If the universe is non-determinable, we cannot say free agency does not exist, because it's impossible to control--with absolutely no margin for error--what a given organism may or may not do. The inability to determine the future of something is what gives it free agency.

Technical Ben
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### Re: Definition of Free Will

lutzj wrote:
Technical Ben wrote:But we do have objects of "darker than black", it could be something infrared to us.

Infrared = redder than red.

There are objects darker than black in theory (black holes appear to emit net negative light), but to any given observer you can't get below "zero light" in a meaningful way.

Yep. But how are you defining light? As energy? As information? Saying "you cannot have something darker than dark" does not rule out me having "multiplication" or "chocolate". These things we don't measure via their colour or brightness, but by their concept, use and resulting actions or effects.

Similarly, defining "determinism" does not rule out other types of definitions. Would you agree determinism has to be an assumption? One we must use to apply predictability to a "universe"? Would you agree randomness is also an assumption? One we have to use to apply to "unpredictable"? So, being assumptions, are they not only valid by themselves? Likewise, would you consider free will a valid assumption for applying decision making to "self"?

TGH, as to the comment on black boxes. A black box would include anything we don't currently know the workings of, but can see results from. So yes, there are many black boxes in science. Anything yet to be tested is a black box. So far, the leadings are some of these are true random (QM, check wiki on it for proofs), some are true determinism (most of the rest of macro science). Interestingly, there are possibly "models" that suggest we can have both (multiworlds etc), or either (only QM view or only deterministic view) or neither (something we have not yet thought of as a model). Notice how it's our models plus our models do not rule out other options (because they so far can be either, as science is still trying to find out if it is a deterministic or random universe).
Last edited by Technical Ben on Wed Oct 10, 2012 2:55 pm UTC, edited 1 time in total.
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jules.LT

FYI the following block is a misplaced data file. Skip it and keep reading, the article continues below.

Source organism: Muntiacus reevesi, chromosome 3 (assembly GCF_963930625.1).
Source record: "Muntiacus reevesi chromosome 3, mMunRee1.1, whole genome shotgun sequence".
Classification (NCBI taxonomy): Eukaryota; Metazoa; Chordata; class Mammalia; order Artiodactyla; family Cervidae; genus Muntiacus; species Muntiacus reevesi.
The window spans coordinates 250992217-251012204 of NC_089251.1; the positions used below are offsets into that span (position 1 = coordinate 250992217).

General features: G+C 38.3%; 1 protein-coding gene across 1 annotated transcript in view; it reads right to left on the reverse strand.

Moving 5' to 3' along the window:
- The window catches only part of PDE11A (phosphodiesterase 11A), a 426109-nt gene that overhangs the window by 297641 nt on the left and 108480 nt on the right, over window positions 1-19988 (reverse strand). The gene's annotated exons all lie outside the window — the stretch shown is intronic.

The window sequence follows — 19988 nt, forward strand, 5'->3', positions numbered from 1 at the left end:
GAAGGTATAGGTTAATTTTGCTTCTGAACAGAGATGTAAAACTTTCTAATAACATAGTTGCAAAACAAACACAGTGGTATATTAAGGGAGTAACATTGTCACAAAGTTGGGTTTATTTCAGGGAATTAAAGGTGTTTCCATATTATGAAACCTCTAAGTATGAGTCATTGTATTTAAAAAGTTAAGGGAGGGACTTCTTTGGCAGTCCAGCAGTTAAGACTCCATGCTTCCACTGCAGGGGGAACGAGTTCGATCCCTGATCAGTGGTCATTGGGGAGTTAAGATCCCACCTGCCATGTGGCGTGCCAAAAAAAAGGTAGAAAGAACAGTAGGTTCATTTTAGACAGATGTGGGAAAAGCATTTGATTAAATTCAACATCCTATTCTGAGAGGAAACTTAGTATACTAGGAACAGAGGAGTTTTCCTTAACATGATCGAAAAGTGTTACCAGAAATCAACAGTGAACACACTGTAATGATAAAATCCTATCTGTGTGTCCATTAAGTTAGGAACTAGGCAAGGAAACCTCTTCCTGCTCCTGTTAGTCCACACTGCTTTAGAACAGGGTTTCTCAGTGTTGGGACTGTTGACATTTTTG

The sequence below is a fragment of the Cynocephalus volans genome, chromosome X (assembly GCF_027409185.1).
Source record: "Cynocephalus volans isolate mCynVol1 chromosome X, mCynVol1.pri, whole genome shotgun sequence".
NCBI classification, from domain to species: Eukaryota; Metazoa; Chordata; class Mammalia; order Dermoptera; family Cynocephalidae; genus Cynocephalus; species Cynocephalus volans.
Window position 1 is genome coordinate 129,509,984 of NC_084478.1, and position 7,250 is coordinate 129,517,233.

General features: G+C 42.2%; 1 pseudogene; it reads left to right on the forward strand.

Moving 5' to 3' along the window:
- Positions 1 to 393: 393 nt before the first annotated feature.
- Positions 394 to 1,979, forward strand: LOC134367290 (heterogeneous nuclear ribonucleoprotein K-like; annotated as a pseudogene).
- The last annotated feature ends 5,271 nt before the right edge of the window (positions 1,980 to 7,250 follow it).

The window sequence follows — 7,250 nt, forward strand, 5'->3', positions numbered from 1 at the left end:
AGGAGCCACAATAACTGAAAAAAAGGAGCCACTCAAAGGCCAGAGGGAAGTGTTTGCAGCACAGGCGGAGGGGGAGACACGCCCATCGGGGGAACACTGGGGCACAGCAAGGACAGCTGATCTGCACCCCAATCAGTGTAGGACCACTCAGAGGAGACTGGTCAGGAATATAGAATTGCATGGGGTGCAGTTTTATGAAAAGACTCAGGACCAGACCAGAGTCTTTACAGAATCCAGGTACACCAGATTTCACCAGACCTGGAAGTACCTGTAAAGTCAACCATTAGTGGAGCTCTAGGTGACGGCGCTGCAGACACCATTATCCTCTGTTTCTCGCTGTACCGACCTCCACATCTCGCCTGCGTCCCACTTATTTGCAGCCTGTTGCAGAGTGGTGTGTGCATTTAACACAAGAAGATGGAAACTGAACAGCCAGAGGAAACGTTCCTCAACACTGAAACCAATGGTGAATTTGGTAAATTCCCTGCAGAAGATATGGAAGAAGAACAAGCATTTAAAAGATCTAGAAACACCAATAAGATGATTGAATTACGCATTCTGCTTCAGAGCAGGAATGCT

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### Re: Definition of Free Will

jules.lt wrote:quantum mechanics do not necessarily mean that anything is non-deterministic: check the many interpretations of quantum mechanics other than the Copenhagen interpretation
Last edited by jules.LT on Wed Oct 10, 2012 3:01 pm UTC, edited 4 times in total.
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deepone
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### Re: Definition of Free Will

The Great Hippo wrote:
deepone wrote:It seems to me that guenther and The Great Hippo are talking past each other on the question of what free will can or should be. I read guenther as agreeing that you should not use a definition of free will that does not make sense, but that The Great Hippo is still attacking this nonsensical definition of free will.
Did you see the post where I acknowledged guenther was right and I stated that I was conflating what is determinable with what is predictable? It's directly above the post you just made.

If something is non-determinable, it has free will. That's my definition. How is that at all nonsensical? How does it at all disagree with the definition guenther proposed?

If something is non-determinable, it has "freedom". But I suggest that any sensible concept of "will" as affecting anything must depend on determinism! How could you say that your will was involved in a decision if your will was not the (determinable) cause of your action? I.e., freedom and will "go in opposite directions" and combining them into once concept becomes nonsense (with a definition of freedom as non-deterministic).

I might have missed the point in the section you refer to, about you agreeing with guenther, but I think there is still some real confusion about which definitions you want to accept or not. As I understand guenthers objections to my reasoning he thinks that I should not use a nonsensical definition of free will at all. I agree, but I think that such a definition still must be treated exactly because you, and many others, believe that it is the only sensible definition of free will.